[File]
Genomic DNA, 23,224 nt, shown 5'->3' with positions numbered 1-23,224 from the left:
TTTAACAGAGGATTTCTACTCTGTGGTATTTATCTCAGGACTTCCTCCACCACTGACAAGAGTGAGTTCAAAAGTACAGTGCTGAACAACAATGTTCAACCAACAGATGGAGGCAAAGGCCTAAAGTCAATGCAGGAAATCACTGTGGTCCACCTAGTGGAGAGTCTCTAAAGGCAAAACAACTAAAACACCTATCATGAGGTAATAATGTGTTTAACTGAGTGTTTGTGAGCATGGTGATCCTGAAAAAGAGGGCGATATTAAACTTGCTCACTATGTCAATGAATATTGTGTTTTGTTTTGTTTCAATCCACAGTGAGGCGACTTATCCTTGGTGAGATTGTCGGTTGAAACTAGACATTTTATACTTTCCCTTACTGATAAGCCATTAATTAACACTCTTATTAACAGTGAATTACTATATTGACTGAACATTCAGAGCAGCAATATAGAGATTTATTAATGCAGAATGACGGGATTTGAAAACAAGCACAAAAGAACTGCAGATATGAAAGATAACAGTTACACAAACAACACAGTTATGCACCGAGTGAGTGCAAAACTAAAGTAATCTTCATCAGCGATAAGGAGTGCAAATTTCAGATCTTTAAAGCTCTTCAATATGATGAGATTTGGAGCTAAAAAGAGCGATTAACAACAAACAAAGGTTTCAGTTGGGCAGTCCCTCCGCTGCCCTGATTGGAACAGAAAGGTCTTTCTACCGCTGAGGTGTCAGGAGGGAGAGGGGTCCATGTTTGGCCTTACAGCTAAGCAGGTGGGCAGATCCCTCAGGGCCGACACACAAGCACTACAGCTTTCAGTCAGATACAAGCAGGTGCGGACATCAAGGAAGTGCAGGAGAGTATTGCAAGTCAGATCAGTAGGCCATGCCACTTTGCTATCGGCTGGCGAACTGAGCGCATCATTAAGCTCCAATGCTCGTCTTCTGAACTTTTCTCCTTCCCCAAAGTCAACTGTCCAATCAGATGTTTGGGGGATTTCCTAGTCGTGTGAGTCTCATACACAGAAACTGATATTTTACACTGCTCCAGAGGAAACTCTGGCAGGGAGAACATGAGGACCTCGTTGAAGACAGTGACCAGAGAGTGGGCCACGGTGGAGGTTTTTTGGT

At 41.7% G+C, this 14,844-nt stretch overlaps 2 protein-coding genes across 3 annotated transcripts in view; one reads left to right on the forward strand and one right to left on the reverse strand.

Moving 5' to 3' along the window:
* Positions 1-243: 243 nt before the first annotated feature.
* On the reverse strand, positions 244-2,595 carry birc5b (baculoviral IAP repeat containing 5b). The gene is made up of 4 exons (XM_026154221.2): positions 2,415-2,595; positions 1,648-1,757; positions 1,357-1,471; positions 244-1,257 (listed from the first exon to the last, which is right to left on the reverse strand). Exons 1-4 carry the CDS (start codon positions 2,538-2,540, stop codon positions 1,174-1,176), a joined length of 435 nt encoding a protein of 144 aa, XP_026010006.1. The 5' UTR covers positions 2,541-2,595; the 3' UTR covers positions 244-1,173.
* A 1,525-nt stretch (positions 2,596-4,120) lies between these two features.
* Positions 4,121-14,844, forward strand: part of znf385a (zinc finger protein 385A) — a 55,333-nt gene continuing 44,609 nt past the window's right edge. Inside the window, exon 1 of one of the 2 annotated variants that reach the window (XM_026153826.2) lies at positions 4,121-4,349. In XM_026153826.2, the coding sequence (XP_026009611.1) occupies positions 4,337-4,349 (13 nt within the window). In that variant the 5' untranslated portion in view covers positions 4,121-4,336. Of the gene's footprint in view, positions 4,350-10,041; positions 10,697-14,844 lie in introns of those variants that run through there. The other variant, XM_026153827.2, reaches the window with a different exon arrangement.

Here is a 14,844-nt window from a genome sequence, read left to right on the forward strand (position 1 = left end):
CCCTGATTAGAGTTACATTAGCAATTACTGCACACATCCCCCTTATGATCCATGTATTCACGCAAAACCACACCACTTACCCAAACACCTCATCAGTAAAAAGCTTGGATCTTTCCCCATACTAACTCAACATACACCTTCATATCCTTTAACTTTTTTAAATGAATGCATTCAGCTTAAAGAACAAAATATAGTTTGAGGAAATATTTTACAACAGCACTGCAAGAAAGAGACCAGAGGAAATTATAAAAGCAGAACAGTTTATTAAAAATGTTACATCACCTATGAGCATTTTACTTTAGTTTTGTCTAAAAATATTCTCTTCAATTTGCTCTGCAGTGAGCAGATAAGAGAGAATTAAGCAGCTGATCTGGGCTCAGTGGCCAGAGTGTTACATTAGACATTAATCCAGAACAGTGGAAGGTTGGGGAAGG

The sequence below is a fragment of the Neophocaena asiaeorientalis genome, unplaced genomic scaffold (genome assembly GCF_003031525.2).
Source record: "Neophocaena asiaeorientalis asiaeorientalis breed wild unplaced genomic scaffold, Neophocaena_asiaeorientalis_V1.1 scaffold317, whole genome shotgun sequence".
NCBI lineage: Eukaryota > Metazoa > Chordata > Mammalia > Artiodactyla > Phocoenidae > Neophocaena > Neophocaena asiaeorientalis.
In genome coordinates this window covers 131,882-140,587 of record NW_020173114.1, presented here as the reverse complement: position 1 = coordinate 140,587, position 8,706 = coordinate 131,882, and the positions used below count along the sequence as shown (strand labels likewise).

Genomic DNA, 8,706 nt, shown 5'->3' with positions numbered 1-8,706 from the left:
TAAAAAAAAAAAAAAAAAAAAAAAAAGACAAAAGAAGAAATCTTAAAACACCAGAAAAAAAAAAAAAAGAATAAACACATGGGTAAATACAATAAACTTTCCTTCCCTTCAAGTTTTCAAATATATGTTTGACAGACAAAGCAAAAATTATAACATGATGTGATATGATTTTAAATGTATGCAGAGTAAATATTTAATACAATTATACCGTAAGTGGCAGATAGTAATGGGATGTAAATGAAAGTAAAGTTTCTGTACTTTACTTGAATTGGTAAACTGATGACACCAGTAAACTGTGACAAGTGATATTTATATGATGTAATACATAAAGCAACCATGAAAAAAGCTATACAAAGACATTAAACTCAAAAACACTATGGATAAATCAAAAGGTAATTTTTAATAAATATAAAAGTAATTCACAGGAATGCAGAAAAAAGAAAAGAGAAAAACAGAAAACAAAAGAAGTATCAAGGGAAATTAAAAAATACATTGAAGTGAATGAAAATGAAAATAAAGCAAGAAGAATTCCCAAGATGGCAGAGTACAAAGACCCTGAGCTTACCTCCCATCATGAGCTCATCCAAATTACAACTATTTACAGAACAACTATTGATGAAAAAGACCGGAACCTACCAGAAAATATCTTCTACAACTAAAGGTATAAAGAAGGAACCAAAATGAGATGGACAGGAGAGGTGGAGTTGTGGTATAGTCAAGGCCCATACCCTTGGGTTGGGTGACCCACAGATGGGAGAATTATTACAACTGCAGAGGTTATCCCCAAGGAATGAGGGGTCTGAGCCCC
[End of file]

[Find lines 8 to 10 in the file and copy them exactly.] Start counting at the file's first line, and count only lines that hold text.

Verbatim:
* Positions 4,121-14,844, forward strand: part of znf385a (zinc finger protein 385A) — a 55,333-nt gene continuing 44,609 nt past the window's right edge. Inside the window, exon 1 of one of the 2 annotated variants that reach the window (XM_026153826.2) lies at positions 4,121-4,349. In XM_026153826.2, the coding sequence (XP_026009611.1) occupies positions 4,337-4,349 (13 nt within the window). In that variant the 5' untranslated portion in view covers positions 4,121-4,336. Of the gene's footprint in view, positions 4,350-10,041; positions 10,697-14,844 lie in introns of those variants that run through there. The other variant, XM_026153827.2, reaches the window with a different exon arrangement.

Here is a 14,844-nt window from a genome sequence, read left to right on the forward strand (position 1 = left end):
CCCTGATTAGAGTTACATTAGCAATTACTGCACACATCCCCCTTATGATCCATGTATTCACGCAAAACCACACCACTTACCCAAACACCTCATCAGTAAAAAGCTTGGATCTTTCCCCATACTAACTCAACATACACCTTCATATCCTTTAACTTTTTTAAATGAATGCATTCAGCTTAAAGAACAAAATATAGTTTGAGGAAATATTTTACAACAGCACTGCAAGAAAGAGACCAGAGGAAATTATAAAAGCAGAACAGTTTATTAAAAATGTTACATCACCTATGAGCATTTTACTTTAGTTTTGTCTAAAAATATTCTCTTCAATTTGCTCTGCAGTGAGCAGATAAGAGAGAATTAAGCAGCTGATCTGGGCTCAGTGGCCAGAGTGTTACATTAGACATTAATCCAGAACAGTGGAAGGTTGGGGAAGG